There are a few things you can do. Stronger passwords, virus and malware scanners on your customer's computers and your server. Don't save passwords in the browser.
 
4.) What are some advanced services which we should disable? (our usage is pretty vanilla)
 
What kind of advanced services do you currently have enabled?
 
5.) I am not an expert email admin, so what else should I be aware of to better safeguard our system?
 
Here is an article that my company wrote which gives plenty of great tips on how to prevent and handle compromised accounts: http://know.mailsbestfriend.com/papers/Handling-Compromised-Accounts.shtml
 
I hope this helps. Thanks.
1
Derek Curtis Replied
Employee Post
All
 
First off, thanks, Linda for replying. I wanted to follow up on this as James actually submitted a ticket about this back when he started the thread. This isn't a necessarily unique situation -- we see situations like this every once in awhile -- so I wanted to post a reply and let the Community know what we found out, plus answer James' questions, in case someone else sees something similar.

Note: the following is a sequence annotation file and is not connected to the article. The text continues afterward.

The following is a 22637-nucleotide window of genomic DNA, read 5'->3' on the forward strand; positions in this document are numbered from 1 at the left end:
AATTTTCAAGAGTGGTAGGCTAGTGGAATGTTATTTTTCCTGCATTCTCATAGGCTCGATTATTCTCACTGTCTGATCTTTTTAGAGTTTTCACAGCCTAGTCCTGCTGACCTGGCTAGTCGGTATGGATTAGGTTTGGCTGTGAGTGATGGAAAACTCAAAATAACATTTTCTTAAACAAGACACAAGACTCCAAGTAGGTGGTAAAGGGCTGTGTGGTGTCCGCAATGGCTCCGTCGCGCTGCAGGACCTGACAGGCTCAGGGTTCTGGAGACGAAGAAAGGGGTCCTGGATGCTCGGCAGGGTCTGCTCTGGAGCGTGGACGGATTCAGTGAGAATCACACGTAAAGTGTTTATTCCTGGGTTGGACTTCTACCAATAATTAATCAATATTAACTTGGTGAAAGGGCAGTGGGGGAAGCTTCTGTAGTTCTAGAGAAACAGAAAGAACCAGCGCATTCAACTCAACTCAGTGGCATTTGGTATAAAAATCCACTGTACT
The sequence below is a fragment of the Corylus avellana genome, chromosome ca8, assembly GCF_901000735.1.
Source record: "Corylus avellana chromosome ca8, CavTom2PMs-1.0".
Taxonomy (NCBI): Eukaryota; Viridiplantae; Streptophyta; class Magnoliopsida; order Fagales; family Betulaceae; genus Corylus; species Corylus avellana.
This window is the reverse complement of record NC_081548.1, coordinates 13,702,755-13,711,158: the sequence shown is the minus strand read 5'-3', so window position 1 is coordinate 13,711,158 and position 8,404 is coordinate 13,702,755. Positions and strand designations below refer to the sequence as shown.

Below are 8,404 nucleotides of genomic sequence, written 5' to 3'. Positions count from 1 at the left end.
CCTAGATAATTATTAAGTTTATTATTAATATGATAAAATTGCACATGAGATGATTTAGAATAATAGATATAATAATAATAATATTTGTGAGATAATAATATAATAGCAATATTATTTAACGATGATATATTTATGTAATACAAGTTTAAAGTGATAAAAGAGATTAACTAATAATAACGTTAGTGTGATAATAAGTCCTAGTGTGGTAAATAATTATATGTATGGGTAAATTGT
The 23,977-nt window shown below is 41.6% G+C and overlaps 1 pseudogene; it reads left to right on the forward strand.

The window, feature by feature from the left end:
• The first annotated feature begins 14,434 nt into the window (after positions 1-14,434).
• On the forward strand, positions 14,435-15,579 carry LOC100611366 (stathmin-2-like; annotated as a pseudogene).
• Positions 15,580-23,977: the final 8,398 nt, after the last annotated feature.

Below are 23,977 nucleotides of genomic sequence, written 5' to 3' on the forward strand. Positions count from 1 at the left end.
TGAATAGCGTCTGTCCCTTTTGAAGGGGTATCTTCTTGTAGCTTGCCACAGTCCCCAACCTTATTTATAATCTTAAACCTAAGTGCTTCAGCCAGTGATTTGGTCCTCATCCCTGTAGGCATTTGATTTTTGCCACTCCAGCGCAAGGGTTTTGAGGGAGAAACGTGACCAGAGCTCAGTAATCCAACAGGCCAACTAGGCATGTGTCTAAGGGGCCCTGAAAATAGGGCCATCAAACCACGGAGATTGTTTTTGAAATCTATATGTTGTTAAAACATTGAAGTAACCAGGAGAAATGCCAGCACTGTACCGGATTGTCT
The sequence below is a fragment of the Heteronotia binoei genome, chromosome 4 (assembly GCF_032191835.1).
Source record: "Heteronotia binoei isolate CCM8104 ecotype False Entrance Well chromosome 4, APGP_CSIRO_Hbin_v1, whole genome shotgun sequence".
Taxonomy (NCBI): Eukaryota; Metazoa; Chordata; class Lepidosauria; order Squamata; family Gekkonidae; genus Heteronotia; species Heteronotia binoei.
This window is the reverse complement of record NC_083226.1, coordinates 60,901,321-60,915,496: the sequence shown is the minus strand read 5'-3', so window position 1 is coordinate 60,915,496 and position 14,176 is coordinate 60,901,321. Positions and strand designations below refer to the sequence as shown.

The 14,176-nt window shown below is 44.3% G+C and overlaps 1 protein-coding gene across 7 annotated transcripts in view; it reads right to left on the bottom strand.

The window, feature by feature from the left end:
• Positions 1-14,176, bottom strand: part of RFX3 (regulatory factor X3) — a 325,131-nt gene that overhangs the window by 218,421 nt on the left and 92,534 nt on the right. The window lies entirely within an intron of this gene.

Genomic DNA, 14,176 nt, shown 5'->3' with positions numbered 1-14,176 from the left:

Indications are that someone with knowledge of mail servers in general, and possibly SmarterMail specifically, accessed the account in question. The content filters being created is one indication of this. Unfortunately, the admin logs had been deleted from the server -- not maliciously, but by a rule set. The admin logs are what would need to be looked at to determine who created the content filters and where that user came from as the admin log details include the IP address of the user. So those being deleted prevented us from being able to determine who created the content filters.
 
As to how the user got in, chances are that one of the following occurred:
 
1. The person was able to leverage a known set of compromised credentials to access the domain settings, or
2. The person used a device that had domain admin credentials logged in, or saved to a browser, to access the account.
 
It's also possible that this was done by someone inside the company. However, that's difficult to determine, much less admit. That said, it may NOT be internal since the type of emails being  forwarded on the checkout process, and the lack of actionable info in those emails, points to someone unfamiliar with the business. (Or someone with a rudimentary understanding of the checkout process.)
 
As for "advanced services" or other safeguards, here are some suggestions:
 
1. If you're not using services such as XMPP, LDAP, etc., these can be disabled outright inside SmarterMail. 
2. Keep logs for at least 30 days, if at all possible. Especially admin logs, delivery logs, etc.
3. Ensure password complexity falls in line with NIST's standards.
4. Configure abuse detection rules on the protocols being used (POP/SMTP) for DoS and Session Harvesting. Configure events to notify the administrative team when one of these rules is triggered.